There is a downside to street-life style, though. At Holland Village, the road closure means less parking space in the area, says Mr Rash Shalla, 42, who runs a jewellery business there.

Thirty-two parking lots were removed when the road was closed. Mr Shalla says: “It’s good that this is a pedestrian mall but there should also be more carparks for customers here.”

But the chillout folk are not hot under the collar. At Wala Wala Cafe Bar, patron Handoyo Margono, 30, a service company director, says the lack of parking does not faze him. “Parking can be a bit overcrowded but it’s not inconvenient to park elsewhere and walk,” he says.

However, he also noted that Orchard Road is a much larger road than Lorong Mambong, so closing it might not be a good idea as it could cause congestion.

Aside from parking issues, business owners and customers seem happy with the way things are along Lorong Mambong. Jewellery shop owner Mr Shalla says he sees no need for the road closure to be extended beyond the current dusk-to-dawn hours.

“It’s quiet in the daytime, and anyway, the delivery people need to drive to get in,” he says.

Another plus of pedestrian malls: Shoppers and customers feel it is safer and more pleasant shopping and eating there. Says British tourist Liz Short, 31, a manager who was visiting the Smith Street area: “As a tourist, I don’t know my way around, so this is good. It’s easy, there is no hassle.”

Vietnamese tourist Thanh Nguyen, 27, who was tucking into chilli crab along Smith Street, which still allows traffic to pass through on weekday afternoons, agrees that not having to “keep looking out for vehicles” makes for a nicer afternoon dining experience.

Locals, too, have taken to strolling leisurely along the street, without worrying about vehicles. Travel consultant Aneesha Abdul, 33, who was in the Albert Street area for lunch and shopping, says: “I like this relaxed feel.”

She adds that it would be good to have more sheltered pedestrian malls, but she was happy to brave the rain.

As for the safety aspect, Louisa Kan, 17, a student at Lasalle College of the Arts off Albert Street, says: “Everyone loves to jaywalk, so having a pedestrian mall is a good idea – there are no cars and it’s much more convenient.”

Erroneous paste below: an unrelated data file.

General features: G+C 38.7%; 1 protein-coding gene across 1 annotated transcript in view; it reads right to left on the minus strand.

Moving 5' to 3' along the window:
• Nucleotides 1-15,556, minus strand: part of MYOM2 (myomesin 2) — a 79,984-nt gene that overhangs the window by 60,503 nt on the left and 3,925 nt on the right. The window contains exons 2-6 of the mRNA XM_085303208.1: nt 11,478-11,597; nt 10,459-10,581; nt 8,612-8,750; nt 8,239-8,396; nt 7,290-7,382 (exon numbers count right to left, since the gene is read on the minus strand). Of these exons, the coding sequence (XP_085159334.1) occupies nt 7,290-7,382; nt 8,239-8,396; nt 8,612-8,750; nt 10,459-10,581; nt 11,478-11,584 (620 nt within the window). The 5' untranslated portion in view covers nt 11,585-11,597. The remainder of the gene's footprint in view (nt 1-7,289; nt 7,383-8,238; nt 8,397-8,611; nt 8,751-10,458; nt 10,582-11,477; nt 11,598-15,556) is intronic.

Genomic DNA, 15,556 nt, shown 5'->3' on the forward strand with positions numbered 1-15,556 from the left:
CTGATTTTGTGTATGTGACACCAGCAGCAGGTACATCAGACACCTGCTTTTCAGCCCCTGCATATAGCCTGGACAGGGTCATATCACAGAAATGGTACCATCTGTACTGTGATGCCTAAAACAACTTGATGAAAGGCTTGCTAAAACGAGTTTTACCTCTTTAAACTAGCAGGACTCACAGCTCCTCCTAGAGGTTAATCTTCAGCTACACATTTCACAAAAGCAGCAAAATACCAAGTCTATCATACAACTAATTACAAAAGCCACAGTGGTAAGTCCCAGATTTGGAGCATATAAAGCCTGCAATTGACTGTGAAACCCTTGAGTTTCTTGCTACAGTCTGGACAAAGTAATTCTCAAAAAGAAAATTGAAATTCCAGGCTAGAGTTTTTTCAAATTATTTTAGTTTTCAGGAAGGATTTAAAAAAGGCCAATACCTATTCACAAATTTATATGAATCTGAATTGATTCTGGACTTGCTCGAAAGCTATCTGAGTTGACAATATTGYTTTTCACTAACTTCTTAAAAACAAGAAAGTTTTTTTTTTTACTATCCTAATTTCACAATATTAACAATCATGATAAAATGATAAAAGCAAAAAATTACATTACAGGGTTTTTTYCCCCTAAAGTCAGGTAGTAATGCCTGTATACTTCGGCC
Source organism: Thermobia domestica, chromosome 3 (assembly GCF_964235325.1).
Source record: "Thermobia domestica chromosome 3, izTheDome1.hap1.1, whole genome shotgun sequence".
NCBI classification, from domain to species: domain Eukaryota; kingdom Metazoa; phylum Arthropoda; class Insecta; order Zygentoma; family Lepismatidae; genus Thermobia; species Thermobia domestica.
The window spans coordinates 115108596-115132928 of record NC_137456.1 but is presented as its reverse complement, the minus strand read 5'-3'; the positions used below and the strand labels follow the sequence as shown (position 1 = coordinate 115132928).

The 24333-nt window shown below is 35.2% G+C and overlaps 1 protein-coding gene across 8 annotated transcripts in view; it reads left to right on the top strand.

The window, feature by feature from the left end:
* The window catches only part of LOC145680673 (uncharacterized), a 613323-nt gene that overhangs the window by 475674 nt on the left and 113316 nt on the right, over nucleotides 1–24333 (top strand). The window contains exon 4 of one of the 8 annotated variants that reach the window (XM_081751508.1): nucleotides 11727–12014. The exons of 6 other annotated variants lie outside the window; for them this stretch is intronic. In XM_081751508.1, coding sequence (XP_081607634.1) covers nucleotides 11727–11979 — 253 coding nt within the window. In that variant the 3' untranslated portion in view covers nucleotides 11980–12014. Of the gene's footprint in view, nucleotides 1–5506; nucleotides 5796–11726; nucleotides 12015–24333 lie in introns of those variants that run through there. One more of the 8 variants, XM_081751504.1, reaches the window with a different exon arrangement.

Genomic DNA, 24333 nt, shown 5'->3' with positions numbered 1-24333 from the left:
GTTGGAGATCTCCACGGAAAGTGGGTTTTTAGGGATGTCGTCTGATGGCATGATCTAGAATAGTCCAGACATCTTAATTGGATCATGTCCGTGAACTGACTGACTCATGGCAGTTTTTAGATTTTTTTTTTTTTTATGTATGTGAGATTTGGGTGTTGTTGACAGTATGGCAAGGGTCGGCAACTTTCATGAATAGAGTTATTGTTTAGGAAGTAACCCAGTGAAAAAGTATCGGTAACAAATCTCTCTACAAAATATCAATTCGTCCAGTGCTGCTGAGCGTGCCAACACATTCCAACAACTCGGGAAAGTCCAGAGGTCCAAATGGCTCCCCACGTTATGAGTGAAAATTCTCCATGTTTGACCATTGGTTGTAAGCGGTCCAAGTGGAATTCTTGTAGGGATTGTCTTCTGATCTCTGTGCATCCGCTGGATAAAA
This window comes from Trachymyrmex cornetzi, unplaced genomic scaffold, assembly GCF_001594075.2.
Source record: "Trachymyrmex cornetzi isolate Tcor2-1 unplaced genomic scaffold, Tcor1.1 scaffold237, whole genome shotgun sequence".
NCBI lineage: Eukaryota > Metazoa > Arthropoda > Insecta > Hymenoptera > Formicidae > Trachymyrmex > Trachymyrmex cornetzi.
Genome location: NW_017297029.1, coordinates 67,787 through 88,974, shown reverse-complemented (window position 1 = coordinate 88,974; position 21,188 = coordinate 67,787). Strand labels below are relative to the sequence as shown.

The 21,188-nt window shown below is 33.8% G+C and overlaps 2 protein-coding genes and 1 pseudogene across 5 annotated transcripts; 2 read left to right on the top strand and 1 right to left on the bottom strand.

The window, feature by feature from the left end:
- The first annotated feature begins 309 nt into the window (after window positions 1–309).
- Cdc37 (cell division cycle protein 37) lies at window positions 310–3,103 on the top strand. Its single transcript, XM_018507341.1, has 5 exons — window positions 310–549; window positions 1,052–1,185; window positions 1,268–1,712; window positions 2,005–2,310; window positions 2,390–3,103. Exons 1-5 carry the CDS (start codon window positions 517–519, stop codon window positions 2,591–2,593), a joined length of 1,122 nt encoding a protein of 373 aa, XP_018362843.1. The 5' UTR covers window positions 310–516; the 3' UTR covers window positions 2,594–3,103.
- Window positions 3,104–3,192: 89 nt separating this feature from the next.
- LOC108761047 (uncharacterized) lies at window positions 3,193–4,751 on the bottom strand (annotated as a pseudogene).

Gem retailer Ong Goon Huoy, 53, pointed to the many people outside her shop in Albert Street and says: “If cars were to pass here, it would be dangerous for people who are walking.”

Previously, pedestrians had to weave in and out of slow-moving traffic and put up with noise and exhaust fumes. A URA spokesman says business owners were initially worried that their businesses would be affected by the transformation of Albert and Waterloo streets, but it has “proven to be successful and beneficial for the businesses as the pedestrianisation has brought significantly more foot traffic to the shops along the mall”.

The spokesman adds that now, during festivals such as Mid-Autumn Festival and Chinese New Year, Albert Mall is abuzz with street bazaars and activities organised by the Kampong Glam Citizens’ Consultative Committee.

Madam Au Oi Leng, 59, who co-owns eatery Wing Seong Fatty’s Restaurant that has been in the area for more than 20 years, says it moved to its current location on the ground floor of Burlington Square, just after Albert Mall opened. She adds in Mandarin: “The air is better because there are no cars passing by.”

She says the eatery also benefits from walk-in customers who see the crowds inside and decide to give it a try.

Another shopkeeper in Albert Mall giving it the thumbs-up is convenience store owner Mohamed Ani, 28. He says: “People just want a drink – and walk into the shop. If there are cars, it would be noisy and fewer people would walk by.”